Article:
MDC breaks ground on new stream access in Phelps County

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ROLLA, Mo. – In recent years, the Missouri Department of Conservation’s (MDC) Jerome Access has been associated more with flooding than with fishing and floating. At its new location, it’s hoped this access will once again be known for what it was meant to be – a scenic entry point to the beautiful Gasconade River.

On Tuesday, Feb. 21, ground was broken on a new site for Jerome Access, which is located in Phelps County, approximately 15 miles west of Rolla. The main components of the new site will be a paved parking lot with ADA accessible parking spaces, a half-acre gravel parking area that will feature approximately 20 truck/trailer stalls, and a concrete boat ramp that will provide entry to the Gasconade. The two-acre site will also feature opportunities for bank fishing. The contract on the nearly $700,000 project has been awarded to Twehous Excavating Company, Inc. Construction is slated to be completed in middle to late summer, depending on weather.

The new Jerome Access is at the confluence of Little Piney Creek and the Gasconade and is slightly more than a mile south of the former access of the same name. The old Jerome Access has been closed to the public since a weather event the National Center for Environmental Information termed a “once in a millennium rainfall” caused severe flood damage at the site in 2017.

However, the 2017 deluge isn’t the only time the former access had been damaged by high water. In 2013 and 2015, Jerome Access also was closed for extended periods of time due to flooding events that wrecked the access.

“The major flood events in 2013, 2015, and 2017 changed site conditions at the former Jerome Access to the extent that continued maintenance to sustain safe use by the public was not practical,” said MDC Infrastructure Management Branch Chief Jacob Careaga. “After much discussion, the decision was made to look for a new site that would provide the public with long-term, reliable access to the Gasconade River.”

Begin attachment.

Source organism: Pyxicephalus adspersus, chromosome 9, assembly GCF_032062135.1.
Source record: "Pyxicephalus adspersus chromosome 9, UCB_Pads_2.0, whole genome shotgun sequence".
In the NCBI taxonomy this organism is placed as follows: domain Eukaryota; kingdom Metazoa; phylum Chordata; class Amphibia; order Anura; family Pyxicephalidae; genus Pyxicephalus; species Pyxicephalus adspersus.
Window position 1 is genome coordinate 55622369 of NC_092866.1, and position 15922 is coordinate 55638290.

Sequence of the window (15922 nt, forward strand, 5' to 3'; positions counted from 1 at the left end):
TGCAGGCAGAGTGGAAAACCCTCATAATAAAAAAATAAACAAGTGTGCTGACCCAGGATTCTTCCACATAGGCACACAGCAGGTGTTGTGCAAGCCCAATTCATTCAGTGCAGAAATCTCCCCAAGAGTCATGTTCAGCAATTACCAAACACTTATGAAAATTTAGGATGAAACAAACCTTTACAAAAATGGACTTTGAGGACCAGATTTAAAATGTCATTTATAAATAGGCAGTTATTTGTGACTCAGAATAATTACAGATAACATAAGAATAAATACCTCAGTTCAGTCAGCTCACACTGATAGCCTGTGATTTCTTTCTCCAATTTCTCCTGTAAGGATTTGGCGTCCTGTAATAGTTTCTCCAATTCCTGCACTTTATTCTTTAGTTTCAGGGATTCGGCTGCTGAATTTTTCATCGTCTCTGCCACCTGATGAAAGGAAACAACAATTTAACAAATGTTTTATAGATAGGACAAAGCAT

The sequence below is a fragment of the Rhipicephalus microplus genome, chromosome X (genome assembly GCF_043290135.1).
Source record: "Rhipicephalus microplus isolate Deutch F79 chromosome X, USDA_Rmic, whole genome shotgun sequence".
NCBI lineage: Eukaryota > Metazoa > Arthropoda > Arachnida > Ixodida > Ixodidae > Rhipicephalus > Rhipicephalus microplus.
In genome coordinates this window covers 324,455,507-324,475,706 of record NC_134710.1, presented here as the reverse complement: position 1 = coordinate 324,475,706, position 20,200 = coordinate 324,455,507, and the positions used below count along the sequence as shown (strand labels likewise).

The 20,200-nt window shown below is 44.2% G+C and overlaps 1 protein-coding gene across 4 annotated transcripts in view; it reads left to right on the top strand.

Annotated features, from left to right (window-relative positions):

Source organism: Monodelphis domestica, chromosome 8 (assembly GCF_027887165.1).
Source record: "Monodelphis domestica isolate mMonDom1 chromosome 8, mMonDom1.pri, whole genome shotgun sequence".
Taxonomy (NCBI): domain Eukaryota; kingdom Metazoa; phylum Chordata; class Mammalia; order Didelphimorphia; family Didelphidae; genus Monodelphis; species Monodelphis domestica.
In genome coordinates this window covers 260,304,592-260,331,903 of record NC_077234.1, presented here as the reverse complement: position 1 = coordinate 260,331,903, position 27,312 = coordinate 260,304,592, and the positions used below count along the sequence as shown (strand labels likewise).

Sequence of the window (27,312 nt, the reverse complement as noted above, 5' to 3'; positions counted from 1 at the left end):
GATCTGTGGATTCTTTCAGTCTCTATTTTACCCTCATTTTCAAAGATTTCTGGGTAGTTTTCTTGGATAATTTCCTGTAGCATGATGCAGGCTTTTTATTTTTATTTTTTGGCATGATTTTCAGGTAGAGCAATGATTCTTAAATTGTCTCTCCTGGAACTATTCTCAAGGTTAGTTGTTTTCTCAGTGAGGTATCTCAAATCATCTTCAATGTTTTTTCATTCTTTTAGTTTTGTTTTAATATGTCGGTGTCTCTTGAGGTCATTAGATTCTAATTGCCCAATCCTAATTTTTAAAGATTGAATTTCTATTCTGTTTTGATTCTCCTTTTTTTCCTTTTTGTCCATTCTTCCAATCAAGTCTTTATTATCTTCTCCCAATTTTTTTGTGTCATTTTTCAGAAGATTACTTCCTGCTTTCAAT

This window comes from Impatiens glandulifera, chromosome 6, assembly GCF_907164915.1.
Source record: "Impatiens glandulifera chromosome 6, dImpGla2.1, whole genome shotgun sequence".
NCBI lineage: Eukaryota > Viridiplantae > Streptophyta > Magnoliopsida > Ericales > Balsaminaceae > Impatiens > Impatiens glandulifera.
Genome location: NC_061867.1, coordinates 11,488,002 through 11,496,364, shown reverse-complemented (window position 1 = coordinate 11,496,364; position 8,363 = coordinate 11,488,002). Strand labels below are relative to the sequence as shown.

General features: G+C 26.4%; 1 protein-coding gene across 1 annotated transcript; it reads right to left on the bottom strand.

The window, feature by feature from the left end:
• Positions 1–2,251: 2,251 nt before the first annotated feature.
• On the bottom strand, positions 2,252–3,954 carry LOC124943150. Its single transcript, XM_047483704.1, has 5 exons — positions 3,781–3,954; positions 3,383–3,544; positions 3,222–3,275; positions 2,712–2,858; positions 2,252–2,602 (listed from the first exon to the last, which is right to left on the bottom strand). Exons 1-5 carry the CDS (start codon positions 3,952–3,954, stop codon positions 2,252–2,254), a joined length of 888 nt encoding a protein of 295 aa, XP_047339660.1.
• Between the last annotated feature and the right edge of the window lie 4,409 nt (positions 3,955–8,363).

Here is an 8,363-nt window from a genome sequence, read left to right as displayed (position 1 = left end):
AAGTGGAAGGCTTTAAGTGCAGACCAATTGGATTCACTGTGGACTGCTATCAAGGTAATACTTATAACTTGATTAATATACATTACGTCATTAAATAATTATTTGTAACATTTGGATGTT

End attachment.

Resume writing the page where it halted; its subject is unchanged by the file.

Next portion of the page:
Though the new Jerome Access isn’t far from its former location, it’s hoped that the new site will be less prone to flood events. Approximately 60 percent of the new site is above the FEMA-established 100-year flood plain. As a contrast, nearly 100 percent of the old site was within the flood plain.

Though all MDC stream access sites have characteristics which give each one uniqueness and value, there are several reasons why Jerome Access definitely falls into the category of “not just another stream access.” It provides entry to the Gasconade River, which has the reputation of being one of the world’s crookedest rivers. Rather than being a detriment, however, the Gasconade’s twists and turns are revered by those who float and fish this approximately 280-mile river. One highlight of the new Jerome Access site is its proximity to MDC’s smallmouth bass management zone on the Gasconade. This special management zone stretches from the Highway Y Bridge in Pulaski County to the Highway D Bridge in Phelps County, a location that’s adjacent to the new site. The new access is located in a portion of the Gasconade that’s also has good opportunities to catch popular species such as goggle-eye, catfish, and suckers.

In addition to these recreational fishing activities, the old Jerome Access was also the site of several bass tournaments, an annual gigging tournament, and the annual Gasconade River Race – an annual canoe and kayak event.

“MDC looks forward to all these events being reestablished at the new access and we’d like to thank everyone for their patience throughout this process,” said MDC Project Engineer Jacob Novak.

People wanting information on other MDC accesses and fishing opportunities on the Gasconade River or elsewhere in the state can visit